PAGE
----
@The Prepper Project: Defeat Garden Pests With This Easy Trick
I pulled out the remains of summer’s snake beans from one of my garden beds and was amazed by the sight that met my eyes.
The roots were a horrid, knotty mass of distorted lumps.
In the spring the beans had done excellently so I planted a second round in the same area. It grew rapidly but seemed to have a much harder time producing a crop than the earlier set of plants.
In short, they were a fail.
Sometimes you can get away with planting an area multiple times in a row with the same crop. I have a neighbor who plants a plot of crowder peas every summer… and from what I can spy over the fence, it seems like they’re in the same place. He seems to do fine; however, the plot probably reverts to weeds and grass through the rest of the year.
That rest can make all the difference.
Many of the problems in modern farming, from the need for extra pesticides to the use of genetically modified plants, relate to a lack of rotation. When the same ground is used to grow the same crops over and over again… pest problems start to build.
Granted, many farmers rotate between soybeans and corn or other pairings… but they don’t have the luxury of putting space aside for long term rotation plans like a home gardener can do with his plots.
In the case of my knotted bean roots, I won’t be planting anything susceptible to nematodes in that same space for a while – and I definitely won’t be planting anything in the bean and pea family.
Instead, after pulling the beans, my wife and I cleaned up the bed. Then she sowed a good handful of mustard seeds across the surface of the nematode-ridden earth.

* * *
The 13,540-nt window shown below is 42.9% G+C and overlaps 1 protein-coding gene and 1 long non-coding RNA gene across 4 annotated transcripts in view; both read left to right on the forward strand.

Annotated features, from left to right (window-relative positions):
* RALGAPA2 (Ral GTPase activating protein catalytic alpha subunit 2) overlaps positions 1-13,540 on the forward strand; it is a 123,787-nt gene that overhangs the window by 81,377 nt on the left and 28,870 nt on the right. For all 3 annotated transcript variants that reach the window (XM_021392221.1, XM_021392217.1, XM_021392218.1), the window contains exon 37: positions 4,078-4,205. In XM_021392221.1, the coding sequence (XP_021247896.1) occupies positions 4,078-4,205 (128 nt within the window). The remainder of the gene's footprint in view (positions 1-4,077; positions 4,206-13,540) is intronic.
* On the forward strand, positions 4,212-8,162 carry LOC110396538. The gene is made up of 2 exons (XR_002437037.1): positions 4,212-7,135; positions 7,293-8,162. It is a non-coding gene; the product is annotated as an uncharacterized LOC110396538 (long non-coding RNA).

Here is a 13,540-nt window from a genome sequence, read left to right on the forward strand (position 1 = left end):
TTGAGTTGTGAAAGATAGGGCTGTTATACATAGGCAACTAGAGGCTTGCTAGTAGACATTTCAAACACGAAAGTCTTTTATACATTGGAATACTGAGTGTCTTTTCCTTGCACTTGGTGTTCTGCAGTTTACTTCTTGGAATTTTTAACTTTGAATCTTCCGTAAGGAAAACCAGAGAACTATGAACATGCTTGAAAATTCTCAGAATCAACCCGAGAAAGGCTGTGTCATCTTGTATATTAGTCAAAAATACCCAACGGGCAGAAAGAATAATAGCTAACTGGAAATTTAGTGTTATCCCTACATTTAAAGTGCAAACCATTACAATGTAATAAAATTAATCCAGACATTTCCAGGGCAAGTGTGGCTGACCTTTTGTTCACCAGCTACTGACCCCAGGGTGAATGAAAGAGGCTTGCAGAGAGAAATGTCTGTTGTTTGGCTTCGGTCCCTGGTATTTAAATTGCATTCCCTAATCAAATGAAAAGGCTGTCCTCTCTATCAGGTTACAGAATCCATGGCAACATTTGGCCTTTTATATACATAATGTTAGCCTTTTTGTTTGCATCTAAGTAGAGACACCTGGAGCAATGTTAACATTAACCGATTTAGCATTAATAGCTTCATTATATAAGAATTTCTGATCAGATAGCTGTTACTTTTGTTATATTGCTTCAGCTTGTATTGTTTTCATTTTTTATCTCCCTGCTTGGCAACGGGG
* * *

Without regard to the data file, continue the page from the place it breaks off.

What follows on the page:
Mustard, like many of its brassica cousins, can actually repel nematodes. They hate eating mustard.
If you really want to improve a bed and kick out garden pests before they become a big issue, give your gardens even more time than a year or so between similar crops. In a small space, this may not always be possible, but in a system like mine where I have a lot of beds it’s pretty easy to pull off.
If you can rotate not just types, but entire plant families, you’ll do well.
Hardcore Crop Rotation: A Five-Year PlanIf you really wanted to go nuts with your plant rotation, you could switch plant families for five years without many issues. Call it a five-year mission to boldly plant what no man has planted before…
You know, when I was a kid I used to bike over to my Grandma’s house with my brother in the summer and watch Star Trek on her Beta VCR.
We’d eat her amazing homemade macaroni and cheese (she used Vermont aged cheddar) along with frozen slices of mango from her tree out back. She had also air conditioning and we didn’t. It was awesome.
Man… those were the days. No responsibilities, cool grandparents, fast bikes, Kirk and Spock and green ladies, a good brother to hang with…
Where the heck was I?
Being a grownup and writing a gardening article… yeah… that’s right.
Okay. Crop rotation.
Try this five-year plan on for size:
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